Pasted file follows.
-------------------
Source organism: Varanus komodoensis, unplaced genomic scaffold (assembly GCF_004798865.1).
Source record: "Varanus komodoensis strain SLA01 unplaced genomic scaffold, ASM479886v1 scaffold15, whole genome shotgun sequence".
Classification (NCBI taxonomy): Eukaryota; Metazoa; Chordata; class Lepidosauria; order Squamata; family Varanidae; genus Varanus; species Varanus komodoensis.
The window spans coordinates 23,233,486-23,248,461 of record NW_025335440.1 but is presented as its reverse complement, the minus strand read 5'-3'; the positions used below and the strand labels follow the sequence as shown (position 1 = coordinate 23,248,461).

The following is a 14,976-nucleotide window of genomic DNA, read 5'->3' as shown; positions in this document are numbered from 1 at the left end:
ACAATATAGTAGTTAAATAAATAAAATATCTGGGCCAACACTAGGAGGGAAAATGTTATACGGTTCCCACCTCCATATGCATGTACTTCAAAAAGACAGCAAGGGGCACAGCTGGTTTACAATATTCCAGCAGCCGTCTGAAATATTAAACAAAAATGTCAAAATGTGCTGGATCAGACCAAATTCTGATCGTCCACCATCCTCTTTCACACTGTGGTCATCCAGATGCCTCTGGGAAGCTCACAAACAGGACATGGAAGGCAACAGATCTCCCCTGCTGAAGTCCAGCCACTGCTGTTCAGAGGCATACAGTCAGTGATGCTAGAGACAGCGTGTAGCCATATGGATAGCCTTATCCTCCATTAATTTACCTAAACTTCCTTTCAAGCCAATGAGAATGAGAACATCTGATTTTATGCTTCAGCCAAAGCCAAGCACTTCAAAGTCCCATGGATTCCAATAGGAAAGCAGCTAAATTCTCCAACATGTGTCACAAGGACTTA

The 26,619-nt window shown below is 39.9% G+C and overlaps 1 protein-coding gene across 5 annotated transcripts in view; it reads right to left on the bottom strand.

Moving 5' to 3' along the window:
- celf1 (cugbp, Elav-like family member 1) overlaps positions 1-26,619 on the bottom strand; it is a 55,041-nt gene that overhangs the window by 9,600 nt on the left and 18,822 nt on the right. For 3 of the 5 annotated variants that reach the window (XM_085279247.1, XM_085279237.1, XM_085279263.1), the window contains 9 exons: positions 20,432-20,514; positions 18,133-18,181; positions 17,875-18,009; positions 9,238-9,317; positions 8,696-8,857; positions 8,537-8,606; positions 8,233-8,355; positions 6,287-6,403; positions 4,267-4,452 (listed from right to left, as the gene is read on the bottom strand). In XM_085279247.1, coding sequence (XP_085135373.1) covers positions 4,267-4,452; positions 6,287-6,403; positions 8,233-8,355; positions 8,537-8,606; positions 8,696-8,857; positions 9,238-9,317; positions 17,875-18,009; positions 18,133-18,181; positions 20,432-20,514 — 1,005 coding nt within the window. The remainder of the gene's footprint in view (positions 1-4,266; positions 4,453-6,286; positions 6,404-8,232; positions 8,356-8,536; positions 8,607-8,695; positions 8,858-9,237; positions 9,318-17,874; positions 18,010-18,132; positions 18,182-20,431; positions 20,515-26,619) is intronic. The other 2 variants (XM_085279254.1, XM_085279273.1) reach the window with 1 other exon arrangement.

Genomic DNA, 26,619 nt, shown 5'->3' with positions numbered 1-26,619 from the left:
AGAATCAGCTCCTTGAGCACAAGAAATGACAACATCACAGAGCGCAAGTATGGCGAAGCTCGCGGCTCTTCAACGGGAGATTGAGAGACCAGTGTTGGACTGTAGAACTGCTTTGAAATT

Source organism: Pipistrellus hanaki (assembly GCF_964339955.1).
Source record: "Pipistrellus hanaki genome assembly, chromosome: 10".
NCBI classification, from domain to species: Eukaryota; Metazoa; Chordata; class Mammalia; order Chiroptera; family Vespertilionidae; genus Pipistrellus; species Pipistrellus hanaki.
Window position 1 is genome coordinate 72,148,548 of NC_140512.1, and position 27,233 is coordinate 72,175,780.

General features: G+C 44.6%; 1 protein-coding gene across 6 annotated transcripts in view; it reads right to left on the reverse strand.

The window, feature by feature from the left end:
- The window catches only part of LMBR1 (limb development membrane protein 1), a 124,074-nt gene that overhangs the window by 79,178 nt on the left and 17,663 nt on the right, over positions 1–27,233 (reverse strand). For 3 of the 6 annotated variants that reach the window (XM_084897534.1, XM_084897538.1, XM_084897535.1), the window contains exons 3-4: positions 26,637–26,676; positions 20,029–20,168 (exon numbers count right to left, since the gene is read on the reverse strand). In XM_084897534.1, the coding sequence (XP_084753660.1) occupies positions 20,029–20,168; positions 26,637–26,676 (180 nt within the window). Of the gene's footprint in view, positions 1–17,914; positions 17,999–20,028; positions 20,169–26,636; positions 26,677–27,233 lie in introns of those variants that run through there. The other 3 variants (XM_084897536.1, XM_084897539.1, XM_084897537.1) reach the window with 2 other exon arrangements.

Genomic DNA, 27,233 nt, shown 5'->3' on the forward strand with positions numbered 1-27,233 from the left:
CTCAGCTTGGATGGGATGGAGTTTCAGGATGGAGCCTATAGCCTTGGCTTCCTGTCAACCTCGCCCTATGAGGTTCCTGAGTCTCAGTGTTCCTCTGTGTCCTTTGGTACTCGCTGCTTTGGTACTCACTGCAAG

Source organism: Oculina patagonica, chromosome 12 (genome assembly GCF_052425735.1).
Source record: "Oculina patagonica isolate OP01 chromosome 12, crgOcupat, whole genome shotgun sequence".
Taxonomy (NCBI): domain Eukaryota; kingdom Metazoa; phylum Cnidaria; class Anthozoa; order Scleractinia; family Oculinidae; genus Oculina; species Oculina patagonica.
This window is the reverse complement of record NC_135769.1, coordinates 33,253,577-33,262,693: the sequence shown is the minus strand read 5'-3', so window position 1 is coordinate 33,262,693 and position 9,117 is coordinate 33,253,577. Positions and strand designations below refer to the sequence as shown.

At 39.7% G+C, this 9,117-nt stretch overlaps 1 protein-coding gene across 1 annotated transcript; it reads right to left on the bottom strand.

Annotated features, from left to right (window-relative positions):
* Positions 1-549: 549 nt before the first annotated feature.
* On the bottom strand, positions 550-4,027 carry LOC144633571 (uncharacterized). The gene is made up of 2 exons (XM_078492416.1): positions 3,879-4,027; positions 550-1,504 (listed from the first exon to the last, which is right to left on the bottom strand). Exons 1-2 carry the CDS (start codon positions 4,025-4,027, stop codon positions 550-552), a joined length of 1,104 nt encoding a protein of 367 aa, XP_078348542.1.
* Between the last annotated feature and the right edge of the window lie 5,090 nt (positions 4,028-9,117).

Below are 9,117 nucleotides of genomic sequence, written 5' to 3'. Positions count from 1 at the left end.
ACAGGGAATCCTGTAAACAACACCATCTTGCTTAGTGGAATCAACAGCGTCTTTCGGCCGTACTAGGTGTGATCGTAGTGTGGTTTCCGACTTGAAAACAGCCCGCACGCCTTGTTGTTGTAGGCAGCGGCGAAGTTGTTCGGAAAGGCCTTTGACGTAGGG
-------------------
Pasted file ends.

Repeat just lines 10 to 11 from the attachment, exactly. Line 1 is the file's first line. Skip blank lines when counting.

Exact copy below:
Genomic DNA, 26,619 nt, shown 5'->3' with positions numbered 1-26,619 from the left:
AGAATCAGCTCCTTGAGCACAAGAAATGACAACATCACAGAGCGCAAGTATGGCGAAGCTCGCGGCTCTTCAACGGGAGATTGAGAGACCAGTGTTGGACTGTAGAACTGCTTTGAAATT